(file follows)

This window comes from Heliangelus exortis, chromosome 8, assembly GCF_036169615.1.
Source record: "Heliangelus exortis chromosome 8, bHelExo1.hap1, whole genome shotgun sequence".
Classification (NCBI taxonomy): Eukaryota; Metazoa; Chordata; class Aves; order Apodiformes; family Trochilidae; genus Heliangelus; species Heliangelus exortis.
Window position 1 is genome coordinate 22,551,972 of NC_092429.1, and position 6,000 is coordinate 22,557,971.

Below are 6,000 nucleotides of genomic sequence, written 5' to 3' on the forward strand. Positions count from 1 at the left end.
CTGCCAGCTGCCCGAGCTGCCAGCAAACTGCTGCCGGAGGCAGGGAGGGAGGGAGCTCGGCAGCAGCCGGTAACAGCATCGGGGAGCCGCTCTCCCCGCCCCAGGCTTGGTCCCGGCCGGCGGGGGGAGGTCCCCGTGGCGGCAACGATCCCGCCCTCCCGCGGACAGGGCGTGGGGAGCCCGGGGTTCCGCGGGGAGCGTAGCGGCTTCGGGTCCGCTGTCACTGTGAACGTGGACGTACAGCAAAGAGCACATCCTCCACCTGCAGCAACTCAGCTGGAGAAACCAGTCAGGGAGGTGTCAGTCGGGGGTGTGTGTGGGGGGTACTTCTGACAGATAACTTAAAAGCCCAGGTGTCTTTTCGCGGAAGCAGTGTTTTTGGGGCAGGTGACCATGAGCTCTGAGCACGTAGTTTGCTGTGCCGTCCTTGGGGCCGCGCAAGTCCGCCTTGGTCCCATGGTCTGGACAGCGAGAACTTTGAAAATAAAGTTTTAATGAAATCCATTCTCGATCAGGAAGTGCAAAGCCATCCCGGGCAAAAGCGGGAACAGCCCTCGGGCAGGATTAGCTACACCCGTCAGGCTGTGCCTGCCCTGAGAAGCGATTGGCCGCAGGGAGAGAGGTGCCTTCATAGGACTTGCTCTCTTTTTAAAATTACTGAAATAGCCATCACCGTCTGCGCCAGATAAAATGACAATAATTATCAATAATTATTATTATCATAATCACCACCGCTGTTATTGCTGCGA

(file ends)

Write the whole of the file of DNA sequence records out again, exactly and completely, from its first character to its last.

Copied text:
This window comes from Heliangelus exortis, chromosome 8, assembly GCF_036169615.1.
Source record: "Heliangelus exortis chromosome 8, bHelExo1.hap1, whole genome shotgun sequence".
Classification (NCBI taxonomy): Eukaryota; Metazoa; Chordata; class Aves; order Apodiformes; family Trochilidae; genus Heliangelus; species Heliangelus exortis.
Window position 1 is genome coordinate 22,551,972 of NC_092429.1, and position 6,000 is coordinate 22,557,971.

Below are 6,000 nucleotides of genomic sequence, written 5' to 3' on the forward strand. Positions count from 1 at the left end.
CTGCCAGCTGCCCGAGCTGCCAGCAAACTGCTGCCGGAGGCAGGGAGGGAGGGAGCTCGGCAGCAGCCGGTAACAGCATCGGGGAGCCGCTCTCCCCGCCCCAGGCTTGGTCCCGGCCGGCGGGGGGAGGTCCCCGTGGCGGCAACGATCCCGCCCTCCCGCGGACAGGGCGTGGGGAGCCCGGGGTTCCGCGGGGAGCGTAGCGGCTTCGGGTCCGCTGTCACTGTGAACGTGGACGTACAGCAAAGAGCACATCCTCCACCTGCAGCAACTCAGCTGGAGAAACCAGTCAGGGAGGTGTCAGTCGGGGGTGTGTGTGGGGGGTACTTCTGACAGATAACTTAAAAGCCCAGGTGTCTTTTCGCGGAAGCAGTGTTTTTGGGGCAGGTGACCATGAGCTCTGAGCACGTAGTTTGCTGTGCCGTCCTTGGGGCCGCGCAAGTCCGCCTTGGTCCCATGGTCTGGACAGCGAGAACTTTGAAAATAAAGTTTTAATGAAATCCATTCTCGATCAGGAAGTGCAAAGCCATCCCGGGCAAAAGCGGGAACAGCCCTCGGGCAGGATTAGCTACACCCGTCAGGCTGTGCCTGCCCTGAGAAGCGATTGGCCGCAGGGAGAGAGGTGCCTTCATAGGACTTGCTCTCTTTTTAAAATTACTGAAATAGCCATCACCGTCTGCGCCAGATAAAATGACAATAATTATCAATAATTATTATTATCATAATCACCACCGCTGTTATTGCTGCGA